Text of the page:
Each year at this time The Emily Post Institute receives interview requests about holiday related subjects. Typically, there’s always one issue which dominates more than others. One year we were inundated with requests about regifting; another it was about office parties. This year the focus is on what’s an appropriate amount to spend on a holiday gift and what to do if you have a limited budget.
The issue of an appropriate amount to spend really isn’t an etiquette question except when it involves spending too much. Then it can become an issue of the gift making the giftee uncomfortable and that is the antithesis of what gift giving should be. The reason the value of the gift isn’t an etiquette question is because each person’s circumstances are different. What person A can afford, person B simply can’t without racking up debt. Each person should set a budget, figure out how much they can afford to spend on each person on their list, and then find the nicest, best, most thoughtful gift possible without overspending. Homemade gifts can keep you on budget: food items are always well received but so, too, a scarf you knit or a watercolor you paint.
Regardless of the gift, and frankly even if you can’t give a gift at all, express your sentiments to the person with a card or note. Use it to express your thanks and appreciation to that person for being in your life and wish them the very best in the year to come. After all, that expression of thanks and appreciation is what the holiday season is really all about.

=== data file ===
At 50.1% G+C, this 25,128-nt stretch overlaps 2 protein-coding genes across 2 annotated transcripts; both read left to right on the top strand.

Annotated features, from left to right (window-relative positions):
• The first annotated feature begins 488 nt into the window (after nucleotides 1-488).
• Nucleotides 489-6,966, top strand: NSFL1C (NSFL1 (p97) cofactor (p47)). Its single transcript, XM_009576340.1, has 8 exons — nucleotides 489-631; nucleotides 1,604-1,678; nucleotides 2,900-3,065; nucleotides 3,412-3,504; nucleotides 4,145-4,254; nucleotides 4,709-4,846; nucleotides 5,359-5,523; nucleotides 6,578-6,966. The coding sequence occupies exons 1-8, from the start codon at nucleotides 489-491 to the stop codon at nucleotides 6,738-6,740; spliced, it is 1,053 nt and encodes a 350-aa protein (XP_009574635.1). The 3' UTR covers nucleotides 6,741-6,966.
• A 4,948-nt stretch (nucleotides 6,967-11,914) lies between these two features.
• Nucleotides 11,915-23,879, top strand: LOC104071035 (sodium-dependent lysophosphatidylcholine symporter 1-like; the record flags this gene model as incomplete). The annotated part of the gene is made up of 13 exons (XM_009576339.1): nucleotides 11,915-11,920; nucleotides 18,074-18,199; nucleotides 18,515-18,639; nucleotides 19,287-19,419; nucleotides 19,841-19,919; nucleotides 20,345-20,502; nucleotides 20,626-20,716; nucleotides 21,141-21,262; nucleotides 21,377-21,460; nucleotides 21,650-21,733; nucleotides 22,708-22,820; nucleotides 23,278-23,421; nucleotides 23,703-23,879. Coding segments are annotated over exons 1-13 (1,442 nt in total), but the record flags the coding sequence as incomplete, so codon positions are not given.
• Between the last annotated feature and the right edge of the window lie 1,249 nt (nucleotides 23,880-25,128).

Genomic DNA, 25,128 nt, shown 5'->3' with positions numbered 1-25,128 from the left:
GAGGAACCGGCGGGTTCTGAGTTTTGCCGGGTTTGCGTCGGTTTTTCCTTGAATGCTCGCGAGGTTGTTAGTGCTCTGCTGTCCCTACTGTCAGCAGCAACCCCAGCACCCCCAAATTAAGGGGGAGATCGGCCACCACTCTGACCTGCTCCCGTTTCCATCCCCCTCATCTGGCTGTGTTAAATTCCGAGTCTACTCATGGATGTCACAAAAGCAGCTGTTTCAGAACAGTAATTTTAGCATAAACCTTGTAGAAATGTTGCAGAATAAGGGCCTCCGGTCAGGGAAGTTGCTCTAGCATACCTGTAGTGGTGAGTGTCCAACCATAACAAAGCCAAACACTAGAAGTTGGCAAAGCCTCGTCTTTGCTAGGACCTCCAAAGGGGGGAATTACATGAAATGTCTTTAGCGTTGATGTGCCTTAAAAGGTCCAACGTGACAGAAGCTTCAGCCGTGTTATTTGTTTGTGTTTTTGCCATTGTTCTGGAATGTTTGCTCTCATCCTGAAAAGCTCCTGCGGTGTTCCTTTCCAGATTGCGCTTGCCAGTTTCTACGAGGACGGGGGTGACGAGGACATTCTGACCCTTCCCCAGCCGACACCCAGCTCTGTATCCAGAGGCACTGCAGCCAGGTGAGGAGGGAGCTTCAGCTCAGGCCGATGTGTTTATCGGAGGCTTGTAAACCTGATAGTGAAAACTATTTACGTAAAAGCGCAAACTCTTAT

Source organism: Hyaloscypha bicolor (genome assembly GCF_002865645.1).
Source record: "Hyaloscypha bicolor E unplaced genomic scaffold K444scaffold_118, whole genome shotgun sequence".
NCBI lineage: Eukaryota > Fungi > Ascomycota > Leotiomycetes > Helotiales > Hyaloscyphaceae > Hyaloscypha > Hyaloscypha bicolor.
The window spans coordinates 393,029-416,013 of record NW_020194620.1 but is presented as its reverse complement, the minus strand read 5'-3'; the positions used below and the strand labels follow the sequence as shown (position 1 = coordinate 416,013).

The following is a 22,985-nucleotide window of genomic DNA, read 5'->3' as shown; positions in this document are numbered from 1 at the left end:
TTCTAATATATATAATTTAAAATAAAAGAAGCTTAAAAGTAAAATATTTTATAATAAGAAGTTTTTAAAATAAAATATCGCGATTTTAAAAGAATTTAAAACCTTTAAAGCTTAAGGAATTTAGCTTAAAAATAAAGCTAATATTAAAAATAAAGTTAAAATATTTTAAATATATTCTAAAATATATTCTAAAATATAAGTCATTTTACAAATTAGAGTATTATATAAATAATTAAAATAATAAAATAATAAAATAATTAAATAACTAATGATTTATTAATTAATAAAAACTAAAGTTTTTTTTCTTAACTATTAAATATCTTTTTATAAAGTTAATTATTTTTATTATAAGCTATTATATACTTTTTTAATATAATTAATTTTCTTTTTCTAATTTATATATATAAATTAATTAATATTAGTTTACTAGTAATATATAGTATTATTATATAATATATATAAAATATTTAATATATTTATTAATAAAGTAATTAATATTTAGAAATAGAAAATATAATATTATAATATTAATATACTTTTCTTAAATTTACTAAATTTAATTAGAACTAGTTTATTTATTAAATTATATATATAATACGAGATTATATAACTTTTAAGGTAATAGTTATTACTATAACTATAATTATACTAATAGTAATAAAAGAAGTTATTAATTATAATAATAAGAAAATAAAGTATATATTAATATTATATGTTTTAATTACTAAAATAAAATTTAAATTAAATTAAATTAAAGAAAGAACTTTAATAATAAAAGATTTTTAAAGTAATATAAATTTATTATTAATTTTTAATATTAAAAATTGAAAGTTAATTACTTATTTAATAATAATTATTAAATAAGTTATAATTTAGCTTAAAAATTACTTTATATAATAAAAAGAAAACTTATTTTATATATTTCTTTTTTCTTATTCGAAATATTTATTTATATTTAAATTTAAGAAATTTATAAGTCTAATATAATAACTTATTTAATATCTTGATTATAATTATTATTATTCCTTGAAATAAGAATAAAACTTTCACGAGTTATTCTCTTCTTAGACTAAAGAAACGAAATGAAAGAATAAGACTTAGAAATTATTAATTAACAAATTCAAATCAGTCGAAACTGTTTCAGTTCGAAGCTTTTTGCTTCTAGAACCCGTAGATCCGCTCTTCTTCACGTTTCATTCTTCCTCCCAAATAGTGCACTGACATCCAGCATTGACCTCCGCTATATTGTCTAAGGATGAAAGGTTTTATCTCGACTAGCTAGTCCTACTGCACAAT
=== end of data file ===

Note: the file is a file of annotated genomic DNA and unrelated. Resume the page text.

In that spirit, I extend a sincere thank you to all of you who take the time to read this blog. I really appreciate your comments (even when you don’t agree with me), your interest in etiquette, and the importance of building positive relationships. Have a happy and safe holiday, and I wish you all the best in the new year!
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About the author
Since 2004, Peter Post has tackled readers' questions in The Boston Sunday Globe's weekly business etiquette advice column, Etiquette at Work. Post is the co-author of "The Etiquette Advantage in Business" and conducts business etiquette seminars across the country. In October 2003 his book "Essential Manners For Men" was released and quickly became a New York Times best seller. He is also the author of "Essential Manners for Couples," "Playing Through–A Guide to the Unwritten Rules of Golf," and co-author of "A Wedding Like No Other." Post is Emily Post's great-grandson. His media appearances include "CBS Sunday Morning," CBS's "The Early Show," NBC's "Today," ABC's "Good Morning America," and "Fox News."